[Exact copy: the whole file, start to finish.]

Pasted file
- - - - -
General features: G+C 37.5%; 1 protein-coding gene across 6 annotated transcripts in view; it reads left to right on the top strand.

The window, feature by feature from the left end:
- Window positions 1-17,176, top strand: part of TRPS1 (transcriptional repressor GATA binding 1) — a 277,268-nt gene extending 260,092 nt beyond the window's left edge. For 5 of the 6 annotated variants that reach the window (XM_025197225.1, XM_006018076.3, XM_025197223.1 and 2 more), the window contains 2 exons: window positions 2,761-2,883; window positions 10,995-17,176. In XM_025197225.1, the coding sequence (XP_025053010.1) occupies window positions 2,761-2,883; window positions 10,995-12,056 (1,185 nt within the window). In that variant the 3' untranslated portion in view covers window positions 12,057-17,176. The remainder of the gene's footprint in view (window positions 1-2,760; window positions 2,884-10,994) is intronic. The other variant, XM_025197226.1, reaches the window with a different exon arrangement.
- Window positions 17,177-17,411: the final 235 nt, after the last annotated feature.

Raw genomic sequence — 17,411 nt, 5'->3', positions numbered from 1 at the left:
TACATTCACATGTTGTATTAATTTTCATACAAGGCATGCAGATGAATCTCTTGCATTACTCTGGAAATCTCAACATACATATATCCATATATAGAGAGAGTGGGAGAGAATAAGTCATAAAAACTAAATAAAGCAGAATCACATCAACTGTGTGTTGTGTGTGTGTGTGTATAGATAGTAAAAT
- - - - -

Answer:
General features: G+C 37.5%; 1 protein-coding gene across 6 annotated transcripts in view; it reads left to right on the top strand.

The window, feature by feature from the left end:
- Window positions 1-17,176, top strand: part of TRPS1 (transcriptional repressor GATA binding 1) — a 277,268-nt gene extending 260,092 nt beyond the window's left edge. For 5 of the 6 annotated variants that reach the window (XM_025197225.1, XM_006018076.3, XM_025197223.1 and 2 more), the window contains 2 exons: window positions 2,761-2,883; window positions 10,995-17,176. In XM_025197225.1, the coding sequence (XP_025053010.1) occupies window positions 2,761-2,883; window positions 10,995-12,056 (1,185 nt within the window). In that variant the 3' untranslated portion in view covers window positions 12,057-17,176. The remainder of the gene's footprint in view (window positions 1-2,760; window positions 2,884-10,994) is intronic. The other variant, XM_025197226.1, reaches the window with a different exon arrangement.
- Window positions 17,177-17,411: the final 235 nt, after the last annotated feature.

Raw genomic sequence — 17,411 nt, 5'->3', positions numbered from 1 at the left:
TACATTCACATGTTGTATTAATTTTCATACAAGGCATGCAGATGAATCTCTTGCATTACTCTGGAAATCTCAACATACATATATCCATATATAGAGAGAGTGGGAGAGAATAAGTCATAAAAACTAAATAAAGCAGAATCACATCAACTGTGTGTTGTGTGTGTGTGTGTATAGATAGTAAAAT